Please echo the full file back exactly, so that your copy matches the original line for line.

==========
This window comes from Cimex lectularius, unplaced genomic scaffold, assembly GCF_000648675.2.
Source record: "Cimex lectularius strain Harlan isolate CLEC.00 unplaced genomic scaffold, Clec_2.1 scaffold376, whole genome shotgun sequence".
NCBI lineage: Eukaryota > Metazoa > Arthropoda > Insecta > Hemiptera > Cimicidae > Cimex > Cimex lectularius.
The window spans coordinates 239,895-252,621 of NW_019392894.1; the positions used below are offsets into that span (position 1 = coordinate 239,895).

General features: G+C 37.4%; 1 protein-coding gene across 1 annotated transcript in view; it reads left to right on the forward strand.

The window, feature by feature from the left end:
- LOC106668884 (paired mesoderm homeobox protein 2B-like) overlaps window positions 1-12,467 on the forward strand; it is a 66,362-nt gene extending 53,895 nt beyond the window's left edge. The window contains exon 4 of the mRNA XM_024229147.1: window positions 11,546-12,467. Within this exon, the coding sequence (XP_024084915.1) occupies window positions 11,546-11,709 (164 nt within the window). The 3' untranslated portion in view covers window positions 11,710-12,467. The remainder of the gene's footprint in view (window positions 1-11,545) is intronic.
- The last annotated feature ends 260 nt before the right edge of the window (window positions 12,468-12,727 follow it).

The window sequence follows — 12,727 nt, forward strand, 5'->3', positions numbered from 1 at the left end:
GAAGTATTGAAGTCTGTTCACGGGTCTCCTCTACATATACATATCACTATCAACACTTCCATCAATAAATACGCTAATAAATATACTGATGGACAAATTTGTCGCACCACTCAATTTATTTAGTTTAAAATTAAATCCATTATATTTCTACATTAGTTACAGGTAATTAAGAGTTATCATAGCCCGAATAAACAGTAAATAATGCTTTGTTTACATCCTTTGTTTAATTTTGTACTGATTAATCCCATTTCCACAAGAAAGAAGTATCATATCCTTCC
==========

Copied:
This window comes from Cimex lectularius, unplaced genomic scaffold, assembly GCF_000648675.2.
Source record: "Cimex lectularius strain Harlan isolate CLEC.00 unplaced genomic scaffold, Clec_2.1 scaffold376, whole genome shotgun sequence".
NCBI lineage: Eukaryota > Metazoa > Arthropoda > Insecta > Hemiptera > Cimicidae > Cimex > Cimex lectularius.
The window spans coordinates 239,895-252,621 of NW_019392894.1; the positions used below are offsets into that span (position 1 = coordinate 239,895).

General features: G+C 37.4%; 1 protein-coding gene across 1 annotated transcript in view; it reads left to right on the forward strand.

The window, feature by feature from the left end:
- LOC106668884 (paired mesoderm homeobox protein 2B-like) overlaps window positions 1-12,467 on the forward strand; it is a 66,362-nt gene extending 53,895 nt beyond the window's left edge. The window contains exon 4 of the mRNA XM_024229147.1: window positions 11,546-12,467. Within this exon, the coding sequence (XP_024084915.1) occupies window positions 11,546-11,709 (164 nt within the window). The 3' untranslated portion in view covers window positions 11,710-12,467. The remainder of the gene's footprint in view (window positions 1-11,545) is intronic.
- The last annotated feature ends 260 nt before the right edge of the window (window positions 12,468-12,727 follow it).

The window sequence follows — 12,727 nt, forward strand, 5'->3', positions numbered from 1 at the left end:
GAAGTATTGAAGTCTGTTCACGGGTCTCCTCTACATATACATATCACTATCAACACTTCCATCAATAAATACGCTAATAAATATACTGATGGACAAATTTGTCGCACCACTCAATTTATTTAGTTTAAAATTAAATCCATTATATTTCTACATTAGTTACAGGTAATTAAGAGTTATCATAGCCCGAATAAACAGTAAATAATGCTTTGTTTACATCCTTTGTTTAATTTTGTACTGATTAATCCCATTTCCACAAGAAAGAAGTATCATATCCTTCC